Pocahontas County Schools, like many other school systems, had a most unique 2019-2020 school year, and it seems the 2020-2021 year may begin in the same fashion as the last one ended.
Superintendent Terrence Beam has formed a re-entry committee of school employees to work on plans regarding the school year, depending on whether or not Governor Jim Justice allows schools to reconvene or if they will remain closed as the COVID-19 pandemic continues.
Beam explained that the West Virginia Department of Education has released a list of guidelines – “nine buckets” – symbolizing the nine categories on which to concentrate as schools attempt to return to their facilities in August.
“What I’ve done is taken those nine buckets and I’ve assigned a person from this office or one of the principals to be the chairperson for that committee,” Beam said. “For example, one of the buckets is CTE [Career and Technical Education]. So [Pocahontas County High School principal] Joe Riley will be the head of that committee, and he will be working with his CTE teachers on how they design their program in the event that we have to remote learn again.”
Other “buckets” include transportation, technology, food services, academics, health and wellness and more.
There are so many “what ifs,” Beam said. “The committee hopes to address all of those questions in time for school to start.
“For transportation, the guidelines state two students on a seat with masks, preferably, but if your bus is not capable of holding all your kids with two people per seat, you can do three only if the three live in the same household,” he said.
“With food service – are we going to feed them in the classrooms, are we going to have additional seating so we can adhere to social distancing?” he continued. “The cooks are going to have to wear masks, and the students will not have masks. The idea with elementary kids is to try to keep that core group of kids together all day long rather than have them intermingle with the other student population when we can.”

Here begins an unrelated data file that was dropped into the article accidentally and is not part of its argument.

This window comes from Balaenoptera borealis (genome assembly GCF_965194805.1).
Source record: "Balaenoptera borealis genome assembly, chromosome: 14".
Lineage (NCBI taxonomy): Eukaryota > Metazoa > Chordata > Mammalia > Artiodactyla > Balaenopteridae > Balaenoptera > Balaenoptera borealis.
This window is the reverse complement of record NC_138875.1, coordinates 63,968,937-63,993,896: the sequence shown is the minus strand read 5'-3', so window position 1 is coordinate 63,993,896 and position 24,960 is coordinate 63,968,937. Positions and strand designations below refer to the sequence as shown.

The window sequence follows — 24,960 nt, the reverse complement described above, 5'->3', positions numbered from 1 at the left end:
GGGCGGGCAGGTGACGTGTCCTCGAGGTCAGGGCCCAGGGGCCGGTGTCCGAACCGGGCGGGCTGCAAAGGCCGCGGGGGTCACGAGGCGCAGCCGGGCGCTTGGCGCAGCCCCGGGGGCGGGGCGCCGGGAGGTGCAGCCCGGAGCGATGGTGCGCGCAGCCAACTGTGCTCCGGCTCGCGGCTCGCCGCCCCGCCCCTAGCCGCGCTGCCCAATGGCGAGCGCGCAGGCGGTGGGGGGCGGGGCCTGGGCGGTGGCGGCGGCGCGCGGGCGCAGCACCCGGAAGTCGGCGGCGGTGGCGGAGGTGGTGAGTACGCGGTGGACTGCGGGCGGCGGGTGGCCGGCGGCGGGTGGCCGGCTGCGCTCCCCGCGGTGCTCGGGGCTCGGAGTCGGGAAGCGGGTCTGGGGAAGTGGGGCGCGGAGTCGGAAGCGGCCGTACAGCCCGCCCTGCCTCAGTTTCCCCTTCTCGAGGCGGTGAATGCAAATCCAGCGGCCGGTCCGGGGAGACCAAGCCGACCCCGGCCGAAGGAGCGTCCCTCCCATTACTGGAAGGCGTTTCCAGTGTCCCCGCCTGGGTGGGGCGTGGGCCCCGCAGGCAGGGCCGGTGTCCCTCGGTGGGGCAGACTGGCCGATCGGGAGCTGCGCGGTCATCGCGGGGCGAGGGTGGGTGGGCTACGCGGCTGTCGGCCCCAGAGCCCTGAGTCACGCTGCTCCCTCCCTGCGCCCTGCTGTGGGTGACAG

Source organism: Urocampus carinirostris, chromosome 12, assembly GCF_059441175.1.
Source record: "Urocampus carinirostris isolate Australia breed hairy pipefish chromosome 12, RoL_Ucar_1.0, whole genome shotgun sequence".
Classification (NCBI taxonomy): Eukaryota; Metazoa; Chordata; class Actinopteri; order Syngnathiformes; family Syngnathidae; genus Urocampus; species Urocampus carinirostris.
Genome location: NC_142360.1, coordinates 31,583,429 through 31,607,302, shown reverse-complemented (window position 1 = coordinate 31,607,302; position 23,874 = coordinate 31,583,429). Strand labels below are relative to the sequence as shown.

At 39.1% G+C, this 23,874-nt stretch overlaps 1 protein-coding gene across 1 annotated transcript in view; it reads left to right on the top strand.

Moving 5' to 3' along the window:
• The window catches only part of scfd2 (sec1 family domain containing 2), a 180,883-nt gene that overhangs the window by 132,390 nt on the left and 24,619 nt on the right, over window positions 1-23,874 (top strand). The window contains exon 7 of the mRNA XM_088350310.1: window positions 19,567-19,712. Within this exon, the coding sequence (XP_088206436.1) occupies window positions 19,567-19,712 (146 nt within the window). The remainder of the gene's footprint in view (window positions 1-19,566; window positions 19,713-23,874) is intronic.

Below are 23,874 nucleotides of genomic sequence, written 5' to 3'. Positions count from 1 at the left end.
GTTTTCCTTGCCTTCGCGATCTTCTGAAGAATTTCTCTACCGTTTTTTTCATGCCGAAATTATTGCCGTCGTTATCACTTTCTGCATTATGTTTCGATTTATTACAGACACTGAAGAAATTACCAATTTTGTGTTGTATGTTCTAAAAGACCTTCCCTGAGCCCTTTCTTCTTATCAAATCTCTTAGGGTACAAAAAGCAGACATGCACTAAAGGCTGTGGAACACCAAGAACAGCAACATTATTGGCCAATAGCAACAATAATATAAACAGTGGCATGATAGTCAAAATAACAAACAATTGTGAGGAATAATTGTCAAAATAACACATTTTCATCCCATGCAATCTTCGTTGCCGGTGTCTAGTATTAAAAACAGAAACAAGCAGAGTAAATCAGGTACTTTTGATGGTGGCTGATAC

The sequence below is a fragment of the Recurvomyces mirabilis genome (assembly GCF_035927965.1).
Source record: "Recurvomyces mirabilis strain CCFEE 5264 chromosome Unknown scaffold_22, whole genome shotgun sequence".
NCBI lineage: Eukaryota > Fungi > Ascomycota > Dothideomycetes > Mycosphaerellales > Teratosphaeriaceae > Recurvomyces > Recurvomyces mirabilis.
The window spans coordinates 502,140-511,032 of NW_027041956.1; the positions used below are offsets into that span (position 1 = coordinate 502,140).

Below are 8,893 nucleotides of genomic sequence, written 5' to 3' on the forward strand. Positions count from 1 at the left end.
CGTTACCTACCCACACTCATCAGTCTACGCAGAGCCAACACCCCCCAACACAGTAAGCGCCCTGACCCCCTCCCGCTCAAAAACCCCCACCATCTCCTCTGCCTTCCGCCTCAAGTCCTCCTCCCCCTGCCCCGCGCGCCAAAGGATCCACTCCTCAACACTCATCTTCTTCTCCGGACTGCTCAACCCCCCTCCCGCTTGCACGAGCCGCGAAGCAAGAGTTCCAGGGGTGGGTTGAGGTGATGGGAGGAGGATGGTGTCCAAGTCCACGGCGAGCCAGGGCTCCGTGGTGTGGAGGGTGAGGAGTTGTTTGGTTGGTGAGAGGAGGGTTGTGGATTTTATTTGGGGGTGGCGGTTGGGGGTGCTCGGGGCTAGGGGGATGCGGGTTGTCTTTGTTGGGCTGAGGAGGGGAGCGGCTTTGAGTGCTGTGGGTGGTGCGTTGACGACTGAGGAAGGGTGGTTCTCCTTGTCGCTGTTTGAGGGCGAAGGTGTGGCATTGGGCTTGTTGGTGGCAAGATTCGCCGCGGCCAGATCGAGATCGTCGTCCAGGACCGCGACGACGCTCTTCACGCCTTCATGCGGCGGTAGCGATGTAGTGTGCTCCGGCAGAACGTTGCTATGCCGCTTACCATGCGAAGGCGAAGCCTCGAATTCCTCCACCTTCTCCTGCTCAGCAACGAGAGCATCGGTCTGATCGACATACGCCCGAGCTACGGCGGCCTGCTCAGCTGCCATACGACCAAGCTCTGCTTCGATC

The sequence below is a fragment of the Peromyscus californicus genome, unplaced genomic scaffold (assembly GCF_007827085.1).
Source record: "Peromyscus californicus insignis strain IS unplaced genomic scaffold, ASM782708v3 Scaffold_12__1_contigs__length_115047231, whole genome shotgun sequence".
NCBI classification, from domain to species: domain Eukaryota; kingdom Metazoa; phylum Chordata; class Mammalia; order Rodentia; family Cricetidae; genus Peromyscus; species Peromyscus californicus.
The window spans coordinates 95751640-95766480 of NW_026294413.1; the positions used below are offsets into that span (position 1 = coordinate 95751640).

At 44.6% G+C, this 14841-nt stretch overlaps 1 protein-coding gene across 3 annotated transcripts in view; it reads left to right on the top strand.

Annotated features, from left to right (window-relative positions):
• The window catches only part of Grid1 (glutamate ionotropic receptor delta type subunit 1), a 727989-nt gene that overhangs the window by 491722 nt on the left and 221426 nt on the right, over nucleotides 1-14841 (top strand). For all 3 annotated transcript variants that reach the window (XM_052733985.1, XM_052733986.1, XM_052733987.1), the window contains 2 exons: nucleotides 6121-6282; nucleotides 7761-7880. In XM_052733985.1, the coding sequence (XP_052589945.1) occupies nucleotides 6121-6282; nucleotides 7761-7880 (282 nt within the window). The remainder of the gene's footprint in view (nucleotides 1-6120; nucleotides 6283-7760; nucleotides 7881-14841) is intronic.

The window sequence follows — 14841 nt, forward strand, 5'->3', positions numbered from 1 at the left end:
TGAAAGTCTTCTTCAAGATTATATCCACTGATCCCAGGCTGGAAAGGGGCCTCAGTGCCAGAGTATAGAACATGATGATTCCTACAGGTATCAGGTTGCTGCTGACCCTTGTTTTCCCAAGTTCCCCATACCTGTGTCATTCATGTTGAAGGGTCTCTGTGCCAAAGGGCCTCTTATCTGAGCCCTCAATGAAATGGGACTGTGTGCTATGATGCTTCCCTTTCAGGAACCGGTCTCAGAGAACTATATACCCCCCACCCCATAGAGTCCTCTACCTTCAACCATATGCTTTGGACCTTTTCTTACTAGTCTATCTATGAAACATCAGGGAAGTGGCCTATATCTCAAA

The two largest “buckets” of the plan will be academics and health and wellness.
For academics, Beam said the plan will have to include remote learning in case they cannot start in the classrooms, but will also include what to do if the students do return.
“At the end of the third nine weeks last year, they said the kids’ grades can’t get any worse than they are now,” Beam said. “Well, now, it will be an entirely different ballgame. All the work that they do will have to be graded because, if they’re remote learning, you have to give them a grade.
“Another issue we’re dealing with is our kids have missed three or four months of school,” he added. “We don’t want to test them the first day they walk in the building, but we have to find out where they are academically. They’re going into a new classroom with a new teacher who does not know that child yet and has no idea where they are academically, so we’re going to be doing some benchmarking early in the process.”
As for health and wellness, Beam said the counselors, social worker, LPNs and school nurse will work together to ensure the students are not only physically healthy, but mentally and emotionally ready to return to the classroom, or to continue to learn from home.
They also have to take visitors and parents into consideration.
“When a parent wants to pick up their child – we don’t want to alienate parents – but we don’t know what those parents have been in contact with, so they’re going to come to the door, ring the bell and we’re going to bring the child to them,” Beam said. “There will be times that we have to have a parent in for a meeting, but we’re going to try to do some of those meetings virtually, as well.”
The committee’s first meeting will be July 9, and Beam said each sub-committee will meet separately after that to complete the school systems plan for the 2020-2021 school year.
“There are just an enormous amount of things to consider,” he said. “It’s not just ‘let’s have them come back and see what happens.’ We have to have a plan that we submit to the board for approval.”
With everything that has to be considered, Beam is hopeful the committee will create a cohesive plan by August 17, the first day of school.
“I want two plans,” he said. “I want a plan if we can bring them back and a plan if they delay the start.”